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A protégé and cousin of African blues guitar master Ali Farka Touré, Khaira Arby has been one of Mali’s most celebrated singers for two decades, but was little known in the U.S. before her first American tour in 2010. Singing in four languages, she holds forth with the self-possessed authority and almost Middle Eastern keen common to Mali’s greatest female singers, usually over psychedelic guitar lines that swirl and tangle with traditional West African stringed instrumentation.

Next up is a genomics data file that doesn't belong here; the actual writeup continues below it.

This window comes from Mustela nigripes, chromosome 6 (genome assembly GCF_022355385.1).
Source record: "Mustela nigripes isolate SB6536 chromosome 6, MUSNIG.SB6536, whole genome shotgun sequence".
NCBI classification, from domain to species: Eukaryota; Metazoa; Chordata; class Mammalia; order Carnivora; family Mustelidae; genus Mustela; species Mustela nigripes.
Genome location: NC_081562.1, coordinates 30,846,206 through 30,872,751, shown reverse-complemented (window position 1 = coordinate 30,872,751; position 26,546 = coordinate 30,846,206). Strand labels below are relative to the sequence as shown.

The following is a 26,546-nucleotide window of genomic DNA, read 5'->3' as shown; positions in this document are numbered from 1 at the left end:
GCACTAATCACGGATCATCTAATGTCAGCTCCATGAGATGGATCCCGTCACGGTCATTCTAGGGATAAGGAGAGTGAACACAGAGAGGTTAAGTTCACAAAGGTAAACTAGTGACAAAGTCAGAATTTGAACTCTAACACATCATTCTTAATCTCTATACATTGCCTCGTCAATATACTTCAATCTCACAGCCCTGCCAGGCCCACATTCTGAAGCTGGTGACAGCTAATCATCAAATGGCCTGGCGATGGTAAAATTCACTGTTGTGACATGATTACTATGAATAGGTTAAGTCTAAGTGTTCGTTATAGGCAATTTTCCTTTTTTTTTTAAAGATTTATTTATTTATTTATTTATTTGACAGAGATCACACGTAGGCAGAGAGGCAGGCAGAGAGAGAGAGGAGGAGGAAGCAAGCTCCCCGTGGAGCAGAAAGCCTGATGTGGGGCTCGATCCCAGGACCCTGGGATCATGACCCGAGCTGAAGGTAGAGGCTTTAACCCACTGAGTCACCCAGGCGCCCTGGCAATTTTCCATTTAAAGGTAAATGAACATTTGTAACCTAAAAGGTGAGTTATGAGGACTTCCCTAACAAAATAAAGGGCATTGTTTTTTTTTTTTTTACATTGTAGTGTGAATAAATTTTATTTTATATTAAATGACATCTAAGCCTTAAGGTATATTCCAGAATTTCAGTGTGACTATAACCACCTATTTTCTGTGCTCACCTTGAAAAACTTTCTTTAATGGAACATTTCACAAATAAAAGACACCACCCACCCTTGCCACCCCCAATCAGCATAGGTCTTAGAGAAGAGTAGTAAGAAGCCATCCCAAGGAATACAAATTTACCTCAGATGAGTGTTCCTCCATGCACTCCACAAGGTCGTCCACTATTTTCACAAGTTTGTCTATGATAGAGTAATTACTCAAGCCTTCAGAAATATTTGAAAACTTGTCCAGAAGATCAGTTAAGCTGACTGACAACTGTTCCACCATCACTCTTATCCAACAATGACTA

Avey Tare: Josh definitely brought her to everyone’s attention. Having just seen Khaira Arby play in L.A., it’s just the kind of music that interests me the most — it’s kind of like a mystery to me. I think it’s how people talk about us: I can’t figure out if [her band is] jamming or if they wrote the song, or what parts are even worked out. I can’t even figure out how they write the song. It makes me want to listen to it more and more. To the point of where something like a really elaborate guitar solo — something that wouldn’t normally interest me at all in the context of rock music — just astounds me.

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